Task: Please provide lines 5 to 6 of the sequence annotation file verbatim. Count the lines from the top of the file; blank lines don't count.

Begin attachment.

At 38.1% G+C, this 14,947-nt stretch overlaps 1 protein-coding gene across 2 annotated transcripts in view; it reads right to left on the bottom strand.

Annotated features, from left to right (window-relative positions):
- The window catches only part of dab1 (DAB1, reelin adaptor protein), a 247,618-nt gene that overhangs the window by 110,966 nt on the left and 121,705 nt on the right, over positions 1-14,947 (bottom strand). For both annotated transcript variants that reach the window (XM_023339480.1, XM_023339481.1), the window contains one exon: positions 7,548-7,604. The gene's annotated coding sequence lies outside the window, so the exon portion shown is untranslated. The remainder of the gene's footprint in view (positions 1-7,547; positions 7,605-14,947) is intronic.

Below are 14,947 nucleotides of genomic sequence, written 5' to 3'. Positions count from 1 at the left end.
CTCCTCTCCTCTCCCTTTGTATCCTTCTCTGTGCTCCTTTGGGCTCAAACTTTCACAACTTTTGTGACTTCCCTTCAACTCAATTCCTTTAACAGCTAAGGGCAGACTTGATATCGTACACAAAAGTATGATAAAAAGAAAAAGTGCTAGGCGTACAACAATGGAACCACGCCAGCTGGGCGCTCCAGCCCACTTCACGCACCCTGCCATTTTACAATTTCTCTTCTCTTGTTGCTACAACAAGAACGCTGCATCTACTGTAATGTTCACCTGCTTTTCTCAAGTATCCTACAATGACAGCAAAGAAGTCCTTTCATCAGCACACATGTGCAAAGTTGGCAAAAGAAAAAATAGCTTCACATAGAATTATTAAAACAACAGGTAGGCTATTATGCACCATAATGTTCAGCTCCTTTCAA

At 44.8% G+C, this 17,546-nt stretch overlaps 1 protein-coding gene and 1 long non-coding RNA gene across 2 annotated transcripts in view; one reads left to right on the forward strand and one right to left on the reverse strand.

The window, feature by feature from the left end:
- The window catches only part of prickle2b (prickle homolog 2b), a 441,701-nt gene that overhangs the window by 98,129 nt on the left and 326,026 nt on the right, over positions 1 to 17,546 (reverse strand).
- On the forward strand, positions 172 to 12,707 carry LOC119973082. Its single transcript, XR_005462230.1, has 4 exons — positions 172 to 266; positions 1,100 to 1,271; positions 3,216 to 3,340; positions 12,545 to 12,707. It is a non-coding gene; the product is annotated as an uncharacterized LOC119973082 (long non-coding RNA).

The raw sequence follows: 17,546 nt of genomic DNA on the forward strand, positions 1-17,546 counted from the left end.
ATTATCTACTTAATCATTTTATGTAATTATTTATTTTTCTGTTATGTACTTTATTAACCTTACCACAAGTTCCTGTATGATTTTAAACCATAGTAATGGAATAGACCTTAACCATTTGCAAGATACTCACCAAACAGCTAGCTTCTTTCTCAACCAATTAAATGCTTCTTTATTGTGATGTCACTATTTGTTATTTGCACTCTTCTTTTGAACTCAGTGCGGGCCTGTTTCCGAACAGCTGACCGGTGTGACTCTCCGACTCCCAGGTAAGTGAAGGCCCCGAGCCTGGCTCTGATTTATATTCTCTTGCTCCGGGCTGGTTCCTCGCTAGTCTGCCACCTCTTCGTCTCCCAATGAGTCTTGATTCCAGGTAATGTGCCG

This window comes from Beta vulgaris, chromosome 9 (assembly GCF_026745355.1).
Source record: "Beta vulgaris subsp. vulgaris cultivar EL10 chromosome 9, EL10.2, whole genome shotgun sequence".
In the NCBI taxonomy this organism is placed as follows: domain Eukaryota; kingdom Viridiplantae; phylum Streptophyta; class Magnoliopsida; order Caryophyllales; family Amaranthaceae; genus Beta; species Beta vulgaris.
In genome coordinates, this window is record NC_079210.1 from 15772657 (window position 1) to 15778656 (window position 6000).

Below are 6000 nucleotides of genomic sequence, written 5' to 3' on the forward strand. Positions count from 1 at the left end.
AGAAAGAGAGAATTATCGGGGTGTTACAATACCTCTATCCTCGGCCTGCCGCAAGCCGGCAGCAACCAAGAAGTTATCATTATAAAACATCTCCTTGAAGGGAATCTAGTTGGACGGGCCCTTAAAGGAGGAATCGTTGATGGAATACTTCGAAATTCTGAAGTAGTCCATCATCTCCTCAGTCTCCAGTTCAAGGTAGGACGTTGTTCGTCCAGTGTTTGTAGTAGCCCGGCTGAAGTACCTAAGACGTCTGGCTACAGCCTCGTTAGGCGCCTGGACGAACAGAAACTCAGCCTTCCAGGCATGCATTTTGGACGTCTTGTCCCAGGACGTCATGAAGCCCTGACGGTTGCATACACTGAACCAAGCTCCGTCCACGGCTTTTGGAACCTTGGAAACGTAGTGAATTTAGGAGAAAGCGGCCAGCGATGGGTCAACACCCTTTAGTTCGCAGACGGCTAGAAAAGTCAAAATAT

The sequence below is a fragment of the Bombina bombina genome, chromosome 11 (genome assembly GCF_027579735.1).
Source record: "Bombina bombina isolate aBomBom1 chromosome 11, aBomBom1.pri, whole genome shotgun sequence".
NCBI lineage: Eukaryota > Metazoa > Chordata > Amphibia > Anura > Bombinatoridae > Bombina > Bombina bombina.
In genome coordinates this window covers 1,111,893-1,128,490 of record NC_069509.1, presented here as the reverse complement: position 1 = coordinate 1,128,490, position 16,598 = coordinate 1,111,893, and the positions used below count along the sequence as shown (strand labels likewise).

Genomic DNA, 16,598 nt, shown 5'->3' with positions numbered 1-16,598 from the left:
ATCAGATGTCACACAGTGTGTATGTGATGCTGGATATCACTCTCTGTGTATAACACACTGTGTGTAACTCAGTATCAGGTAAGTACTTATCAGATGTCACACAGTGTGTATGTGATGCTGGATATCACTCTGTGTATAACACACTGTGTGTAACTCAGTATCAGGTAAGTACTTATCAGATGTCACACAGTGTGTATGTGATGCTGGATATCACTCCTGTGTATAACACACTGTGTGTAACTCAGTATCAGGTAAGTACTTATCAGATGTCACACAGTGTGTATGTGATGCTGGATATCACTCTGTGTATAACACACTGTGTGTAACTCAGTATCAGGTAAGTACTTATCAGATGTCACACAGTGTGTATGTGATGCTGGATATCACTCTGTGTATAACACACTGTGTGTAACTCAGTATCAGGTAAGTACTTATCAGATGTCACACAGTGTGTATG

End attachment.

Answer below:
CTCCTCTCCTCTCCCTTTGTATCCTTCTCTGTGCTCCTTTGGGCTCAAACTTTCACAACTTTTGTGACTTCCCTTCAACTCAATTCCTTTAACAGCTAAGGGCAGACTTGATATCGTACACAAAAGTATGATAAAAAGAAAAAGTGCTAGGCGTACAACAATGGAACCACGCCAGCTGGGCGCTCCAGCCCACTTCACGCACCCTGCCATTTTACAATTTCTCTTCTCTTGTTGCTACAACAAGAACGCTGCATCTACTGTAATGTTCACCTGCTTTTCTCAAGTATCCTACAATGACAGCAAAGAAGTCCTTTCATCAGCACACATGTGCAAAGTTGGCAAAAGAAAAAATAGCTTCACATAGAATTATTAAAACAACAGGTAGGCTATTATGCACCATAATGTTCAGCTCCTTTCAA

At 44.8% G+C, this 17,546-nt stretch overlaps 1 protein-coding gene and 1 long non-coding RNA gene across 2 annotated transcripts in view; one reads left to right on the forward strand and one right to left on the reverse strand.